A Future Without Webpack

@pika/web installs npm packages that run natively in the browser. Do you still need a bundler?

The year is 1941. Your name is Richard Hubbell. You work at an experimental New York television studio owned by CBS. You are about to give one of the world's first major TV news broadcasts, and you have 15 minutes to fill. What do you do?

In a world that has only known radio, you stick to what you know. That is, you read the news. "Most of the [televised] newscasts featured Hubbell reading a script with only occasional cutaways to a map or still photograph." [1] It would be a while before anyone would show actual video clips on the TV news.

As a JavaScript developer in 2019, I can relate. We have this new JavaScript module system (ESM) that runs natively on the web. Yet we continue to use bundlers for every single thing that we build. Why?

Over the last several years, JavaScript bundling has morphed from a production-only optimization into a required build step for most web applications. Whether you love this or hate it, it's hard to deny that bundlers have added a ton of new complexity to web development -- a field of development that has always taken pride in its view-source, easy-to-get-started ethos.

@pika/web is an attempt to free web development from the bundler requirement. In 2019, you should use a bundler because you want to, not because you need to.
an image explaining how bundling works
that crazy guy from It's Always Sunny in Philidelphia pointing to a similar looking graph
Credit: @stylishandy

Why We Bundle

JavaScript bundling is a modern take on an old concept. Back in the day (lol ~6 years ago) it was common to minify and concatenate JavaScript files together in production. This would speed up your site and get around HTTP/1.1's 2+ parallel request bottleneck.

How did this nice-to-have optimization become an absolute dev requirement? Well, that's the craziest part: Most web developers never specifically asked for bundling. Instead, we got bundling as a side-effect of something else, something that we wanted realllllllly badly: npm.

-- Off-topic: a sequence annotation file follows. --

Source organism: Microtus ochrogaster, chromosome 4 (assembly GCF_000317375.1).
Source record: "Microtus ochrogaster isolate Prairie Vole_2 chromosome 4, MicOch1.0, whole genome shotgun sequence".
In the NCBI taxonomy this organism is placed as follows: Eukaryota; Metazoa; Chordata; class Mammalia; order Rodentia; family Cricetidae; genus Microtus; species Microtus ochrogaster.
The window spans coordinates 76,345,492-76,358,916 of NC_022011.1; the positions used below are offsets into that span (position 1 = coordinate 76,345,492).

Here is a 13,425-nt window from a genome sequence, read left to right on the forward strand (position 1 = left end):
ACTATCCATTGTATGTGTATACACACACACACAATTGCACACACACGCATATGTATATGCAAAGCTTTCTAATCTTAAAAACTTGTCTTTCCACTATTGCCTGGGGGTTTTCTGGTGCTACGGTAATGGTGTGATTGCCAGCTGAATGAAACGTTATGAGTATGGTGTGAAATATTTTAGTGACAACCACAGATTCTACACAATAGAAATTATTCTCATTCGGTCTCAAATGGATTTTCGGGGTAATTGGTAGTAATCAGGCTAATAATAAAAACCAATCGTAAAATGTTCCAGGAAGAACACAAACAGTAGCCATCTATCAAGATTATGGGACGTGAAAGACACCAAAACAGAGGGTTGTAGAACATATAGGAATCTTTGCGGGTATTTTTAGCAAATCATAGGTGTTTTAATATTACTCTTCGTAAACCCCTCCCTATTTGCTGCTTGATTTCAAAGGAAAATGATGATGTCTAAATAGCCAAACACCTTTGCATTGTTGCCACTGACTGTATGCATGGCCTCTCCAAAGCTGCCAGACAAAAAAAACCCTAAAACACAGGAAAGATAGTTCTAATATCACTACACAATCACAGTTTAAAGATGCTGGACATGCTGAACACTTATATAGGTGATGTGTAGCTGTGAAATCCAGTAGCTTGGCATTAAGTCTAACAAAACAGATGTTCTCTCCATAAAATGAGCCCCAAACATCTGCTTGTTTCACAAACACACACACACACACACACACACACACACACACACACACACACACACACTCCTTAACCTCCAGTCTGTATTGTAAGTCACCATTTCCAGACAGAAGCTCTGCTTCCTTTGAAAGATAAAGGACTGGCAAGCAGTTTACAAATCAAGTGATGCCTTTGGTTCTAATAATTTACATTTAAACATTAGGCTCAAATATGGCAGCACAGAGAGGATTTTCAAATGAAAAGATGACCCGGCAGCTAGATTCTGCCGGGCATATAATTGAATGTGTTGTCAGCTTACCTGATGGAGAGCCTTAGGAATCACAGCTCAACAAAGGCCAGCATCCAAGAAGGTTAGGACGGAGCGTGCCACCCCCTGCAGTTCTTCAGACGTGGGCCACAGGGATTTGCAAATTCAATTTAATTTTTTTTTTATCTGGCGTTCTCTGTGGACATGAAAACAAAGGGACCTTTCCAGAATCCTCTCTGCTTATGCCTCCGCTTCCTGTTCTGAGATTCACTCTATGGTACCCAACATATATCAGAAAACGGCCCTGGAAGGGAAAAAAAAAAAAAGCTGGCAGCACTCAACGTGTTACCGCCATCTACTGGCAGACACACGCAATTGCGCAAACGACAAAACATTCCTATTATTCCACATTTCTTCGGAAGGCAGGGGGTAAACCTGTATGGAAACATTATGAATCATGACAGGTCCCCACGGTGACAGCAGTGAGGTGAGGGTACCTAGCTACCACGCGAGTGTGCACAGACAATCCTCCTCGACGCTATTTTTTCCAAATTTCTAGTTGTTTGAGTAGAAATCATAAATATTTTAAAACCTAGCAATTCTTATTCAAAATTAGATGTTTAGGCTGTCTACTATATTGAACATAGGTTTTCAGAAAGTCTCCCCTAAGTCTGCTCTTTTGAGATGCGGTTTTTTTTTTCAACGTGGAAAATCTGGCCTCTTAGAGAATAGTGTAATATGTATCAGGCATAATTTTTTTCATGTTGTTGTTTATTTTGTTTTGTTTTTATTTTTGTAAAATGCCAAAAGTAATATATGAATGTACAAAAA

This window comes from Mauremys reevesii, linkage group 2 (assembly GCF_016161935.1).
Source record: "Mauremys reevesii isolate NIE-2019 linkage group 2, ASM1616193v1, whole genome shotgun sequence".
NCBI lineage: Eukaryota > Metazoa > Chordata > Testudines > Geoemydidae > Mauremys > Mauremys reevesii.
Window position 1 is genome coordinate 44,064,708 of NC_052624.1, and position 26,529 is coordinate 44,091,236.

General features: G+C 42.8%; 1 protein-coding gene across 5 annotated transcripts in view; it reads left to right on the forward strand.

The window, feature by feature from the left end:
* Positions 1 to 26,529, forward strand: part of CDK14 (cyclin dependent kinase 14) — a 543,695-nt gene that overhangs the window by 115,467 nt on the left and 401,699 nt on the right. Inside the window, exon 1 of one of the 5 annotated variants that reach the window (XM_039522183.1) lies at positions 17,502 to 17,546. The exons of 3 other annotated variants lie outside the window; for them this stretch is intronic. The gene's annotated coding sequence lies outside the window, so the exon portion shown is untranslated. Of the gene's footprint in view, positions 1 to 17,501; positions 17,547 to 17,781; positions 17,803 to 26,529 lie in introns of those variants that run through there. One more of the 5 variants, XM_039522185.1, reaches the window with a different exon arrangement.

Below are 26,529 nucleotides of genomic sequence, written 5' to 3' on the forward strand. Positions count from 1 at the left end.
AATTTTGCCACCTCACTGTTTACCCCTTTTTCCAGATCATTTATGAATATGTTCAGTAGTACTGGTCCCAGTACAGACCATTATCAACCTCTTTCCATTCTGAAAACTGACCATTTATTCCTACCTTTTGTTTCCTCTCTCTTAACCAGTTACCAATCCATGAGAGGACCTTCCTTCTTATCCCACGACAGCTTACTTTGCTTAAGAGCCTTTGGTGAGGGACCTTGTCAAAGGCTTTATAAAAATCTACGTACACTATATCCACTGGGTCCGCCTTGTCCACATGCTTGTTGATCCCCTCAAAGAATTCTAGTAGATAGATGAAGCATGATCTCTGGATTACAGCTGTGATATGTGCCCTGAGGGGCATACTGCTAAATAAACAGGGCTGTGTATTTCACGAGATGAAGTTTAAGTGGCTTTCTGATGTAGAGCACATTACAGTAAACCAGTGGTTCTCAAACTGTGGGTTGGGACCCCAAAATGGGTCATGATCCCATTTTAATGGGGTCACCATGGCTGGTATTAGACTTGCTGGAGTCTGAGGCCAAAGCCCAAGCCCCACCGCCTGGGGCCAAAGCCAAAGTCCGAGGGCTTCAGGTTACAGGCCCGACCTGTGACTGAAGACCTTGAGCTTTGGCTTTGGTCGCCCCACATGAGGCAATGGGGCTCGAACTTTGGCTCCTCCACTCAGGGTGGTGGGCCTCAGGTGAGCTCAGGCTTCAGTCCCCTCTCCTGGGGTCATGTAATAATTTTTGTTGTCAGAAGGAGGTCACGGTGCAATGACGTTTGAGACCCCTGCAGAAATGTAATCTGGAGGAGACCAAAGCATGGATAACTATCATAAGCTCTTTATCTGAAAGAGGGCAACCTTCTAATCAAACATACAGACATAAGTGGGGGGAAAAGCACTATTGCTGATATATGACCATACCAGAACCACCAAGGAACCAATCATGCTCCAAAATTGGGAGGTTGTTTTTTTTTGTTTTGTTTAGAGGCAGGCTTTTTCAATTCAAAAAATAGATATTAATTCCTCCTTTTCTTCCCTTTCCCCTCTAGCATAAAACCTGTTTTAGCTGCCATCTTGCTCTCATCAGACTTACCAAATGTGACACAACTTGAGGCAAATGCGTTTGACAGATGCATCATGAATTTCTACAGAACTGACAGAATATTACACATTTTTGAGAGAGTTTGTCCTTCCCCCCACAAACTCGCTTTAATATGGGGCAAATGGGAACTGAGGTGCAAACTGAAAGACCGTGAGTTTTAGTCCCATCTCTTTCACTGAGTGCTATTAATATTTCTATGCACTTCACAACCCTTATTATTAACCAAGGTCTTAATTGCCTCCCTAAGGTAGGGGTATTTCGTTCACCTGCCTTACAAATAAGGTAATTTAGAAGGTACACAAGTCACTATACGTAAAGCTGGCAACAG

npm -- which at the time stood for "Node.js Package Manager" -- was on its way to becoming the largest code registry ever created. Frontend developers wanted in on the action. The only problem was that its Node.js-flavored module system (Common.js or CJS) wouldn't run on the web without bundling. So Browserify, Webpack, and the modern web bundler were all born.

a visualization of Create React App showing a ton of different dependencies
Create React App visualized: 1,300 dependencies to run "Hello World"

Complexity Stockholm Syndrome

Today, it's nearly impossible to build for the web without using a bundler like Webpack. Hopefully, you use something like Create React App (CRA) to get started quickly, but even this will install a complex, 200.9MB node_modules/ directory of 1,300+ different dependencies just to run "Hello World!"

Like Richard Hubbell, we are all so steeped in this world of bundlers that it's easy to miss how things could be different. We have these great, modern ESM dependencies now (almost 50,000 on npm!). What's stopping us from running them directly on the web?

Well, a few things. 😕 It's easy enough to write web-native ESM code yourself, and it is true that some npm packages without dependencies can run directly on the web. Unfortunately, most will still fail to run. This can be due to either legacy dependencies of the package itself or the special way in which npm packages import dependencies by name.

This is why @pika/web was created.


the pika web logo

Star on Github

@pika/web: Web Apps Without the Bundler

@pika/web installs modern npm dependencies in a way that lets them run natively in the browser, even if they have dependencies themselves. That's it. It's not a build tool and it's not a bundler (in the traditional sense, anyway). @pika/web is a dependency install-time tool that lets you dramatically reduce the need for other tooling and even skip Webpack or Parcel entirely.